FDA to Weigh Wisdom of Antidepressants for Kids
Widely used SSRIs and suicide connection discounted by most
MONDAY, Feb.2, 2004 (HealthDayNews) -- As the federal government focuses on the future of antidepressants for kids, health experts reiterate there is a real need for these medications.
But, they add, don't expect the government's public hearing, which begins Monday, to produce any clear resolution to the issue, save for a call for more research on the drugs, known as selective serotonin reuptake inhibitors (SSRIs).
"If there are some children who we're not allowed to treat with [SSRIs], it's going to be a real shame. That's why we're all waiting with bated breath for what's going to happen," says Dr. Jason Wuttke, a child and adolescent psychiatrist with the Ochsner Clinic Foundation in New Orleans. "My suspicion is that they're going to make a statement about cautions and about monitoring and about the need for research."
The panels in question, the Psychopharmacological Drugs Advisory Committee (PDAC) and the Pediatric Subcommittee of the Anti-Infective Drugs Advisory Committee (Peds AC) of the U.S. Food and Drug Administration, will be focusing mainly on whether the use of SSRIs for kids could raise the risk of suicide.
SSRIs, widely used antidepressants that include brand names such as Prozac, Zoloft and Effexor, have amassed quite a history. A decade ago, physicians and patients fretted over case reports indicating that some individuals, mostly adults, experienced a worsening of suicidal tendencies while taking the drugs.
Last year, the controversy flared again when British health officials advised doctors not to prescribe any SSRIs except for fluoxetine (the generic name for Prozac) for depressed youth under the age of 18 because the drugs might increase suicidal thinking and behavior.
Last fall, the FDA recommended that physicians not prescribe Paxil to children under 18.
Just last week, though, the American College of Neuropsychopharmacology (ACNP) concluded SSRIs are both safe and effective for children and teenagers.
The FDA groups will be focusing much of their attention on whether these drugs increase "suicidality," or thoughts of suicide.
Although there is a dearth of research on children and adolescents, experts in the field say they have not encountered this problem.
"There's an absence of a real link between suicidality and actual suicide," says Dr. Frederick Goodwin, a member of the ACNP panel and director of the Psychopharmacology Research Center at George Washington University Medical Center in Washington, D.C. "Studies in adults don't indicate a tight link at all between suicide ideation and actual suicide."
In fact, Goodwin adds, individuals (at least adults) who think about suicide are less likely to actually do it. And for those who do attempt suicide, their first attempt is likely to be their last, because they succeed, he says.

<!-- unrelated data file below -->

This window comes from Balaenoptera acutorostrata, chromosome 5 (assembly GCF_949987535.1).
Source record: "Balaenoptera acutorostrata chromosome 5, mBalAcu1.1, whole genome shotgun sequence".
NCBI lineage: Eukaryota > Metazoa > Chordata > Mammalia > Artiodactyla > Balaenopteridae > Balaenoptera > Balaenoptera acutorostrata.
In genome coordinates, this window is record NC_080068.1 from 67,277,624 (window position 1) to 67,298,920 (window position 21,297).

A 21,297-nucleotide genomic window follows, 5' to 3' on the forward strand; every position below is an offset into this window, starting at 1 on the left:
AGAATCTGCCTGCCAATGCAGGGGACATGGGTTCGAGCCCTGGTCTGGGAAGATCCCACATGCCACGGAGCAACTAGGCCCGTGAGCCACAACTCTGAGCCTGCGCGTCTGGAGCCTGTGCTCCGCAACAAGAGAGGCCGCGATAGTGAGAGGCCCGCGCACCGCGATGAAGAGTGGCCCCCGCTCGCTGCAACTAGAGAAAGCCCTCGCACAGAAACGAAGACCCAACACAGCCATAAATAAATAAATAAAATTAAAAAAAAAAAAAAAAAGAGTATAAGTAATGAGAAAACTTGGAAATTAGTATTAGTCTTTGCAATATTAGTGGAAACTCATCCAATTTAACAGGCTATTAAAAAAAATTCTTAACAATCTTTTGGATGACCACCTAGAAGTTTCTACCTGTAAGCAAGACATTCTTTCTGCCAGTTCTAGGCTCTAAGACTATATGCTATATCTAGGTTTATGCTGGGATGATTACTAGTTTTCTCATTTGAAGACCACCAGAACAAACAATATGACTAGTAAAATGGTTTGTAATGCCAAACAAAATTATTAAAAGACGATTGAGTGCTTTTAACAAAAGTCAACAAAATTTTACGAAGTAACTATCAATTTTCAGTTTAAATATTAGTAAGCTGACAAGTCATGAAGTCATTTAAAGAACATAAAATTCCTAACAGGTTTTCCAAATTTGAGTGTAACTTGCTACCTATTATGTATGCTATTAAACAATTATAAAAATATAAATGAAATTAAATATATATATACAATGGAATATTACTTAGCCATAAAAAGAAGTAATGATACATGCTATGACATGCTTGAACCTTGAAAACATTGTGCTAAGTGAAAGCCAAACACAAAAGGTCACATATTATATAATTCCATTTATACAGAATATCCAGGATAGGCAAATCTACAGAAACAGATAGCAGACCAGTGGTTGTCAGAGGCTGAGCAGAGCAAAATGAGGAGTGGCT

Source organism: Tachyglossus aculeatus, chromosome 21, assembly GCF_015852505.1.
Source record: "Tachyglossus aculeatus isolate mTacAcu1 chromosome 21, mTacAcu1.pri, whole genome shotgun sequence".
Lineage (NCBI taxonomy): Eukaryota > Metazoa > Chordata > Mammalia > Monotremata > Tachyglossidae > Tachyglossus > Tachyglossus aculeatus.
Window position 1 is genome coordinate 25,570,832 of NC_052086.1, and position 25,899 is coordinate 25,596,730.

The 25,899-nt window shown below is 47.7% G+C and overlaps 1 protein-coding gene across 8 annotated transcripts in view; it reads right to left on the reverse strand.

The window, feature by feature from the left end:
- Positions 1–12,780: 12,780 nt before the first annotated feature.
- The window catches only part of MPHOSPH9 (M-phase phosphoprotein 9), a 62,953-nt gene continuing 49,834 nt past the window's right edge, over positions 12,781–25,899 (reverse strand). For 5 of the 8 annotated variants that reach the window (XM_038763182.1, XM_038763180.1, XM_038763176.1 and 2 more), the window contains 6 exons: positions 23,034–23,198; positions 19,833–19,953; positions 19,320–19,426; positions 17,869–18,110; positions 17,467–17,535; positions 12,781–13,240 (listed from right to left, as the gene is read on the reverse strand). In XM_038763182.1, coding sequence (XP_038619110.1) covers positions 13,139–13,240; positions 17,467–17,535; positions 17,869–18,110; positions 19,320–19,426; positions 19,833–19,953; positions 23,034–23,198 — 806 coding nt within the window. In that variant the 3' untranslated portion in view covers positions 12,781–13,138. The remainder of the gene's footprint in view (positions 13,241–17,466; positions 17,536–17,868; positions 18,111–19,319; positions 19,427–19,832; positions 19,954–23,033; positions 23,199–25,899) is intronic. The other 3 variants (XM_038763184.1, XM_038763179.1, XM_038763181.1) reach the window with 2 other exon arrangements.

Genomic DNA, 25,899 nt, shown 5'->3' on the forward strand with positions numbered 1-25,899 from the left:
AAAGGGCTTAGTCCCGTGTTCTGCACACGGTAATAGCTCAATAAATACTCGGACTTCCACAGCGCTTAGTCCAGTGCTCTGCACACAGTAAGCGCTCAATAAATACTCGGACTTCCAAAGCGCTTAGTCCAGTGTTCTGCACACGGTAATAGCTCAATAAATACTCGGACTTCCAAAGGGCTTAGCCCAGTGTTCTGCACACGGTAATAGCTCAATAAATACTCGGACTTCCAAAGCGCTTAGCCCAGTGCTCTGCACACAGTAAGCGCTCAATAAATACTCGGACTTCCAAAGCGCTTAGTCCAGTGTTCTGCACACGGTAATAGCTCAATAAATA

"The drugs have been used extensively in children -- and I mean extensively -- and they are not known for causing that type of problem," adds Dr. Jorge Armenteros, an associate professor of psychiatry at the University of Miami School of Medicine. "It's not as if you have situations where suicidality is occurring on a regular basis. In my experience, I have yet to see that."
Closely linked is the issue of bipolarity. Antidepressants given to a bipolar person without a mood stabilizer such as lithium can exacerbate the situation and put that person in a state associated with suicidal behavior, Goodwin explains. The problem is that it is notoriously difficult to recognize (and therefore monitor) this disorder in adolescents because they are often so moody to begin with, he adds.
All of these concerns ultimately lead back to the fact that there just have not been many studies done in children and adolescents. Clinicians mostly have to rely on data from adult studies and, as of now, the only SSRI actually approved for children and adolescents is Prozac.
"The efficacy problem is much more elusive in adolescents. There are no huge trials with hundreds and hundreds of patients," Goodwin says. "There are lots of smaller studies and a very strong consensus among child psychiatrists that these are important drugs to have in their armamentarium."
What is lacking in trial data may be at least partly compensated for by recent real-life data, which no doubt will be taken into account by the FDA experts. "In the very beginning, there was not that much in the way of experience using these drugs in children," Armenteros says. "This accumulates over time, and that's a difference between looking at the data now and looking at it five years ago."
Many people, however, are faulting the pharmaceutical industry for withholding information. A recent Washington Post article reported that manufacturers of SSRIs have refused to reveal the details of many clinical trials involving children and adolescents.
Again, experts hope the Monday meeting will lead to more access both for the public and for the academic community, says Dr. Harold Koplewicz, director of the New York University Child Study Center and author of More Than Moody: Recognizing and Treating Adolescent Depression.
The FDA's full analysis is not likely to be completed until this summer.
Meanwhile, experts are waiting, watching and hoping.
"We hopefully will be finding that the FDA will agree with the panel from the ACNP in remembering that, as of today, there has not been a single death due to SSRIs in children or adult," Koplewicz says.
The American Academy of Child and Adolescent Psychiatry and the National Institute of Mental Health have information on depression in young people.